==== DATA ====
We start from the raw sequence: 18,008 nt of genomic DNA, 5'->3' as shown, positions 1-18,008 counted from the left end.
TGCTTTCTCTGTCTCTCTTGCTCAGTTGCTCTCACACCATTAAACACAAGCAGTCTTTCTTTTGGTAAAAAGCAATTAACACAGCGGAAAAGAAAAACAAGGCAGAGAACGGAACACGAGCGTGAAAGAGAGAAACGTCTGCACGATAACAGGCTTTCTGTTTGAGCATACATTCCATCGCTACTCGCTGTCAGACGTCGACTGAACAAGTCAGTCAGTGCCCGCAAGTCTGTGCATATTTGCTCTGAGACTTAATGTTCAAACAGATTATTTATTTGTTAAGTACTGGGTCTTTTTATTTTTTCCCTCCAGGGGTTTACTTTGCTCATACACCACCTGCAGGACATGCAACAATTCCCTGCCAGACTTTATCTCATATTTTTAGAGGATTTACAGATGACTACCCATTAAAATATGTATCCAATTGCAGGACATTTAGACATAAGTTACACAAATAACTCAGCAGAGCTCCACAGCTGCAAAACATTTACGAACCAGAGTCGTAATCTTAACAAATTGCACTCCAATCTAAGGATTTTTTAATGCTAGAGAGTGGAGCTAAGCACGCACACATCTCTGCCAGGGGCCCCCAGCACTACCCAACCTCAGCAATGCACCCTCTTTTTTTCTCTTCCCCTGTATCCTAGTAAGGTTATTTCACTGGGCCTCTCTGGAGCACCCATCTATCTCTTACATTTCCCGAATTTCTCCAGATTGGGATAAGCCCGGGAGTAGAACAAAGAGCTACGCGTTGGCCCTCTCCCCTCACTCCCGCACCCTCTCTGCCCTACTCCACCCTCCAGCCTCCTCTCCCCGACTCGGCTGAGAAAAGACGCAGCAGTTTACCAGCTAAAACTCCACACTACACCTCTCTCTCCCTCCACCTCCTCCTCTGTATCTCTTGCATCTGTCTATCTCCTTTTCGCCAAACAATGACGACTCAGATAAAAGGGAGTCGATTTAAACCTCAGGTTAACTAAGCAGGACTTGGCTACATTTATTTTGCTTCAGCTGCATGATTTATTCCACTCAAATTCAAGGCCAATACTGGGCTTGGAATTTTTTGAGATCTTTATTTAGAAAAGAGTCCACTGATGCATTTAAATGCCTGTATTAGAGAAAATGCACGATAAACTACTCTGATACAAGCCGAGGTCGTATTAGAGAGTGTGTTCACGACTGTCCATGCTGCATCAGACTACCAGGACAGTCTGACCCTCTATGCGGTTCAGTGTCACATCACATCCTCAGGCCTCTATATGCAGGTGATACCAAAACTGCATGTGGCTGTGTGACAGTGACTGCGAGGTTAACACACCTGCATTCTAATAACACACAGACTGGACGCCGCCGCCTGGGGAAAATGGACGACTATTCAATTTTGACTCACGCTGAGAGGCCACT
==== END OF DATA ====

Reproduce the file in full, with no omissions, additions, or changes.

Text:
We start from the raw sequence: 18,008 nt of genomic DNA, 5'->3' as shown, positions 1-18,008 counted from the left end.
TGCTTTCTCTGTCTCTCTTGCTCAGTTGCTCTCACACCATTAAACACAAGCAGTCTTTCTTTTGGTAAAAAGCAATTAACACAGCGGAAAAGAAAAACAAGGCAGAGAACGGAACACGAGCGTGAAAGAGAGAAACGTCTGCACGATAACAGGCTTTCTGTTTGAGCATACATTCCATCGCTACTCGCTGTCAGACGTCGACTGAACAAGTCAGTCAGTGCCCGCAAGTCTGTGCATATTTGCTCTGAGACTTAATGTTCAAACAGATTATTTATTTGTTAAGTACTGGGTCTTTTTATTTTTTCCCTCCAGGGGTTTACTTTGCTCATACACCACCTGCAGGACATGCAACAATTCCCTGCCAGACTTTATCTCATATTTTTAGAGGATTTACAGATGACTACCCATTAAAATATGTATCCAATTGCAGGACATTTAGACATAAGTTACACAAATAACTCAGCAGAGCTCCACAGCTGCAAAACATTTACGAACCAGAGTCGTAATCTTAACAAATTGCACTCCAATCTAAGGATTTTTTAATGCTAGAGAGTGGAGCTAAGCACGCACACATCTCTGCCAGGGGCCCCCAGCACTACCCAACCTCAGCAATGCACCCTCTTTTTTTCTCTTCCCCTGTATCCTAGTAAGGTTATTTCACTGGGCCTCTCTGGAGCACCCATCTATCTCTTACATTTCCCGAATTTCTCCAGATTGGGATAAGCCCGGGAGTAGAACAAAGAGCTACGCGTTGGCCCTCTCCCCTCACTCCCGCACCCTCTCTGCCCTACTCCACCCTCCAGCCTCCTCTCCCCGACTCGGCTGAGAAAAGACGCAGCAGTTTACCAGCTAAAACTCCACACTACACCTCTCTCTCCCTCCACCTCCTCCTCTGTATCTCTTGCATCTGTCTATCTCCTTTTCGCCAAACAATGACGACTCAGATAAAAGGGAGTCGATTTAAACCTCAGGTTAACTAAGCAGGACTTGGCTACATTTATTTTGCTTCAGCTGCATGATTTATTCCACTCAAATTCAAGGCCAATACTGGGCTTGGAATTTTTTGAGATCTTTATTTAGAAAAGAGTCCACTGATGCATTTAAATGCCTGTATTAGAGAAAATGCACGATAAACTACTCTGATACAAGCCGAGGTCGTATTAGAGAGTGTGTTCACGACTGTCCATGCTGCATCAGACTACCAGGACAGTCTGACCCTCTATGCGGTTCAGTGTCACATCACATCCTCAGGCCTCTATATGCAGGTGATACCAAAACTGCATGTGGCTGTGTGACAGTGACTGCGAGGTTAACACACCTGCATTCTAATAACACACAGACTGGACGCCGCCGCCTGGGGAAAATGGACGACTATTCAATTTTGACTCACGCTGAGAGGCCACT